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A NASA Engineer Turned Artist Whose Canvas Is a Huge Fish Tank | Design | WIRED

Have you ever been mesmerized by the swirling of the milk in your coffee (or is that just me pre-caffeinated)? Well, that phenomenon at least is interesting to one other person, Kim Keever.

Artist Kim Keever is like a hydroponic Jackson Pollock. Instead of a canvas, though, he drizzles paint into a 200-gallon fishtank.Keever is reticent to share the secrets of his process, but says that after the Sears Easy Living paints are added to the tank, he has anywhere from five to 20 minutes before the liquids diffuse, leaving 200-gallons of murky brown water in their wake. In the moments where the colors whirl and eddy, Keever shoots thousands of photos, choosing one or two before embarking on the five hour processes of emptying, cleaning, and refilling the tank so he can start anew. “They only need to hold up for that ephemeral moment, and then it doesn’t matter,” he says. “Whatever impermanence exists in the materials is irrelevant once the photo is captured.”Keever’s dabblings in acquatic abstract expressionism are a far cry from his rigid college days, where he studied engineering. During summers, he’d intern at NASA, where he worked on missile skin technology and jet nozzles. He had the grades and work ethic to thrive at the space agency and envisioned a career dedicated to improving booster engines, followed by a creative retirement filled with art making. Ultimately, he traded in his slide rule for a low-rent loft in the East Village of New York City.Keever began his art career in the New York City of the 1970s, surrounded by the weirdo glamor of Warhol’s Studio, the emerging art of subway graffiti, and the novel sounds of Grandmaster Flash and disco. He spent nearly two decades as a traditional painter and printmaker until he discovered the style and subject that would become his trademark in 1991.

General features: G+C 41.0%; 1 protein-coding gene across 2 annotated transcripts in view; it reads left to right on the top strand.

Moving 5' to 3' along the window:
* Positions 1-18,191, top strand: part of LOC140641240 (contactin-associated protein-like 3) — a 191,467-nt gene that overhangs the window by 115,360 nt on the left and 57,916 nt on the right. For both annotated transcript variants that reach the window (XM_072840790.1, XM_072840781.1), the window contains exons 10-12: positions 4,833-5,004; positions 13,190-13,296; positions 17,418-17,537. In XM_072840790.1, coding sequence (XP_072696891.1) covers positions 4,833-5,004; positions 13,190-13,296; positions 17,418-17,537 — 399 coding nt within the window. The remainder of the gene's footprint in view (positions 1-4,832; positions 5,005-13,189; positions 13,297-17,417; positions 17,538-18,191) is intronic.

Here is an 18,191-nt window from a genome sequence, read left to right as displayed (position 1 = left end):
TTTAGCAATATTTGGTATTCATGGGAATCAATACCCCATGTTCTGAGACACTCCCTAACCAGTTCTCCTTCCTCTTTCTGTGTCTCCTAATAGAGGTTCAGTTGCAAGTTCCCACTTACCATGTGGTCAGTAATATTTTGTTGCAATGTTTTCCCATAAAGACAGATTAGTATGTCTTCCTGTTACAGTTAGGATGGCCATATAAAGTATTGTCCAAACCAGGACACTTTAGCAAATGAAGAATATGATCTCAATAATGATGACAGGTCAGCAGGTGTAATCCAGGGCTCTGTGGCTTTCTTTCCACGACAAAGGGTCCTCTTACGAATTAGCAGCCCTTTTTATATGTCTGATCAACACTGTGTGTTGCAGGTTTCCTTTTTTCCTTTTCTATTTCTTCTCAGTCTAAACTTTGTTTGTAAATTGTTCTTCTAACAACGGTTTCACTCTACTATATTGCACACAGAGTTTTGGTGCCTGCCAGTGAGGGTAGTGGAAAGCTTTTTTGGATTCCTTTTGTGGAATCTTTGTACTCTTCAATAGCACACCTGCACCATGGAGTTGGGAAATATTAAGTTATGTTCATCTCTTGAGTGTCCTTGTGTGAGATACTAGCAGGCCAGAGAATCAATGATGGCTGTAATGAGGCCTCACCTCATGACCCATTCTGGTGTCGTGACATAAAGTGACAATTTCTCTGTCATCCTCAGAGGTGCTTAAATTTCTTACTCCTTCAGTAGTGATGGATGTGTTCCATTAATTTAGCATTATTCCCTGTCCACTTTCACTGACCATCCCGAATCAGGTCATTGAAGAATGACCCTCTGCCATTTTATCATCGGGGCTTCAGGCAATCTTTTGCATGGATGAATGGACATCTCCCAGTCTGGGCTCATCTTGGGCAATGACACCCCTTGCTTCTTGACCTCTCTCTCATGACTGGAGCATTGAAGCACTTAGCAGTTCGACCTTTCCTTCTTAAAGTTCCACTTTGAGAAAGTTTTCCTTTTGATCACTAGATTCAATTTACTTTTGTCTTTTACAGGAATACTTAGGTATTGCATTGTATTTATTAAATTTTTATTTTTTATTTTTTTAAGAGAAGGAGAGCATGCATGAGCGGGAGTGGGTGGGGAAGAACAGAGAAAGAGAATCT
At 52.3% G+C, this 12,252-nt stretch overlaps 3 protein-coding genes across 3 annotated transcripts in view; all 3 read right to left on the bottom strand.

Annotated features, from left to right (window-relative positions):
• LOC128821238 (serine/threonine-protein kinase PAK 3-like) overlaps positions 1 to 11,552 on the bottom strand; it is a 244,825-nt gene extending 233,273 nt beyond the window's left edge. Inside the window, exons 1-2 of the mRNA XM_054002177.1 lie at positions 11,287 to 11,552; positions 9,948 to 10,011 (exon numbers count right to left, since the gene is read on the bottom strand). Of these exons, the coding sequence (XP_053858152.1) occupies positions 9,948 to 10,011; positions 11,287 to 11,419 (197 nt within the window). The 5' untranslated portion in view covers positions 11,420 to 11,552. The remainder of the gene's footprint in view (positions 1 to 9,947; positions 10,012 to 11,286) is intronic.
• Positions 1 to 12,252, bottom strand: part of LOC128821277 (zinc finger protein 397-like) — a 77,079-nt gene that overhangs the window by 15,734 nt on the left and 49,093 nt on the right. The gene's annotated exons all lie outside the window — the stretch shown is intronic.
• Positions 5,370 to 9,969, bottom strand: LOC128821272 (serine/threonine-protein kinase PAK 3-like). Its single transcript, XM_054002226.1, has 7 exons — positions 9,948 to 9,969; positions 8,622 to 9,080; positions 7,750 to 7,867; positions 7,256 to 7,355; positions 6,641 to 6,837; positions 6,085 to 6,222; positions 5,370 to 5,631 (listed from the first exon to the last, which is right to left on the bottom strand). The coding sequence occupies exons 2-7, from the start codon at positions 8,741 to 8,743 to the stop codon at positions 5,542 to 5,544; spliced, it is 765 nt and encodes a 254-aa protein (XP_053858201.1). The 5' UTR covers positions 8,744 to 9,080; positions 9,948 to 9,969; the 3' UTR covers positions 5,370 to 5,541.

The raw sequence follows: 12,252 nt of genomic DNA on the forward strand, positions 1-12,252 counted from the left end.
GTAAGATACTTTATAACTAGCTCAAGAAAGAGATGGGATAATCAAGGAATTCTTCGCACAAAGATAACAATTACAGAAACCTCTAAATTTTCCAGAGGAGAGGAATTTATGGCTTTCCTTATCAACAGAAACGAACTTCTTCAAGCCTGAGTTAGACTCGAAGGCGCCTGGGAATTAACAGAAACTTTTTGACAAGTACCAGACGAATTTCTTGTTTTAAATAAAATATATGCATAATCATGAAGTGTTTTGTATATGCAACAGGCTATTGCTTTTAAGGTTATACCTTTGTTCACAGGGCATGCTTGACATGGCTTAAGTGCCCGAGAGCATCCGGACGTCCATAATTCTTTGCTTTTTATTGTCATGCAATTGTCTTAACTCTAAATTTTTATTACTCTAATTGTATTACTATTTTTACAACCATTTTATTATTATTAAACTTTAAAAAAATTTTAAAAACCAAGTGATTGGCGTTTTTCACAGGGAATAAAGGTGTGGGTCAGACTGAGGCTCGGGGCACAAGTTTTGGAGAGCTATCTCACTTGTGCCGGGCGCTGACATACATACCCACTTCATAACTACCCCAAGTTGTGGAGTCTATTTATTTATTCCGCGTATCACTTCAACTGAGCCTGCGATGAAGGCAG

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Author:

Beth Kelley is an applied & digital anthropologist with an overall interest in how people engage with and are impacted by their environments and vice versa. This has manifested itself in many ways, by looking at creativity, playful spaces and environmental enrichment, sustainability, design research, and integrative and collaborative models of learning such as through play and hands-on learning.